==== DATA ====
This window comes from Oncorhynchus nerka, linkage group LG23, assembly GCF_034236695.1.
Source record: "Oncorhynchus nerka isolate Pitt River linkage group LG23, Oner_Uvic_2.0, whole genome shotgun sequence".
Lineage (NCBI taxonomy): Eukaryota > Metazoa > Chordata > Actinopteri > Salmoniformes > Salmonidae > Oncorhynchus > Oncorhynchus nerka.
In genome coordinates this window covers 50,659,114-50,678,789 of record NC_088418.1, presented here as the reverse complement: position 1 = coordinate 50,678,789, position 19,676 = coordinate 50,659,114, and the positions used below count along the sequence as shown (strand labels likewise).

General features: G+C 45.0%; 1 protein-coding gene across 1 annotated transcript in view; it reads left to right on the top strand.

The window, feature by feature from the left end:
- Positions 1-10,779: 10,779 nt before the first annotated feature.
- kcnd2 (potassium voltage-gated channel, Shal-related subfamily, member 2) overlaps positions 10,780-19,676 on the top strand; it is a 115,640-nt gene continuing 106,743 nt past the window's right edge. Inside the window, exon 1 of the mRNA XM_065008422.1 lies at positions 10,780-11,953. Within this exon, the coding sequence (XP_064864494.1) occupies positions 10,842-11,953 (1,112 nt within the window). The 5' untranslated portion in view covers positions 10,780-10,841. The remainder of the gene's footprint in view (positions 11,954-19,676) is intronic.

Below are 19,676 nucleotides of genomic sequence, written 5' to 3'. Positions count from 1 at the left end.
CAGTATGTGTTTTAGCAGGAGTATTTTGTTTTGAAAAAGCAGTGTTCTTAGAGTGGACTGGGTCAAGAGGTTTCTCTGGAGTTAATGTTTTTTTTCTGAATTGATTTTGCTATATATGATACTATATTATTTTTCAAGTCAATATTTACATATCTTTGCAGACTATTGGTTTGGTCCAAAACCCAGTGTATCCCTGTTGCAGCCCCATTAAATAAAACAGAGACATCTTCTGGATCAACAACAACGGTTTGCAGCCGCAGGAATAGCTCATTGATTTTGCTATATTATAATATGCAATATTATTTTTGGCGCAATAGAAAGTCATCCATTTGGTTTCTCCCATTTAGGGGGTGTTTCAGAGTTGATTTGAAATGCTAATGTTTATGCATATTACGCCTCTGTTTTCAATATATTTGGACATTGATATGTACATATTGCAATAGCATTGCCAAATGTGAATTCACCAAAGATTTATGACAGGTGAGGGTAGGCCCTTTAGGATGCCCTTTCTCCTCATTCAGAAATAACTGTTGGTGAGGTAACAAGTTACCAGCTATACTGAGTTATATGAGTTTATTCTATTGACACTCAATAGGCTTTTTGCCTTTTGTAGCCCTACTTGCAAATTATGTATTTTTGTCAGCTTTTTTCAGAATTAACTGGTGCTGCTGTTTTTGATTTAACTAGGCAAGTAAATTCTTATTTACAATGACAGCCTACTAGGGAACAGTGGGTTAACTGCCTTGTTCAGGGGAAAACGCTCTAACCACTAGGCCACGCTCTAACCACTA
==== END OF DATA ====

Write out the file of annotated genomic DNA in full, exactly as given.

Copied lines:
This window comes from Oncorhynchus nerka, linkage group LG23, assembly GCF_034236695.1.
Source record: "Oncorhynchus nerka isolate Pitt River linkage group LG23, Oner_Uvic_2.0, whole genome shotgun sequence".
Lineage (NCBI taxonomy): Eukaryota > Metazoa > Chordata > Actinopteri > Salmoniformes > Salmonidae > Oncorhynchus > Oncorhynchus nerka.
In genome coordinates this window covers 50,659,114-50,678,789 of record NC_088418.1, presented here as the reverse complement: position 1 = coordinate 50,678,789, position 19,676 = coordinate 50,659,114, and the positions used below count along the sequence as shown (strand labels likewise).

General features: G+C 45.0%; 1 protein-coding gene across 1 annotated transcript in view; it reads left to right on the top strand.

The window, feature by feature from the left end:
- Positions 1-10,779: 10,779 nt before the first annotated feature.
- kcnd2 (potassium voltage-gated channel, Shal-related subfamily, member 2) overlaps positions 10,780-19,676 on the top strand; it is a 115,640-nt gene continuing 106,743 nt past the window's right edge. Inside the window, exon 1 of the mRNA XM_065008422.1 lies at positions 10,780-11,953. Within this exon, the coding sequence (XP_064864494.1) occupies positions 10,842-11,953 (1,112 nt within the window). The 5' untranslated portion in view covers positions 10,780-10,841. The remainder of the gene's footprint in view (positions 11,954-19,676) is intronic.

Below are 19,676 nucleotides of genomic sequence, written 5' to 3'. Positions count from 1 at the left end.
CAGTATGTGTTTTAGCAGGAGTATTTTGTTTTGAAAAAGCAGTGTTCTTAGAGTGGACTGGGTCAAGAGGTTTCTCTGGAGTTAATGTTTTTTTTCTGAATTGATTTTGCTATATATGATACTATATTATTTTTCAAGTCAATATTTACATATCTTTGCAGACTATTGGTTTGGTCCAAAACCCAGTGTATCCCTGTTGCAGCCCCATTAAATAAAACAGAGACATCTTCTGGATCAACAACAACGGTTTGCAGCCGCAGGAATAGCTCATTGATTTTGCTATATTATAATATGCAATATTATTTTTGGCGCAATAGAAAGTCATCCATTTGGTTTCTCCCATTTAGGGGGTGTTTCAGAGTTGATTTGAAATGCTAATGTTTATGCATATTACGCCTCTGTTTTCAATATATTTGGACATTGATATGTACATATTGCAATAGCATTGCCAAATGTGAATTCACCAAAGATTTATGACAGGTGAGGGTAGGCCCTTTAGGATGCCCTTTCTCCTCATTCAGAAATAACTGTTGGTGAGGTAACAAGTTACCAGCTATACTGAGTTATATGAGTTTATTCTATTGACACTCAATAGGCTTTTTGCCTTTTGTAGCCCTACTTGCAAATTATGTATTTTTGTCAGCTTTTTTCAGAATTAACTGGTGCTGCTGTTTTTGATTTAACTAGGCAAGTAAATTCTTATTTACAATGACAGCCTACTAGGGAACAGTGGGTTAACTGCCTTGTTCAGGGGAAAACGCTCTAACCACTAGGCCACGCTCTAACCACTA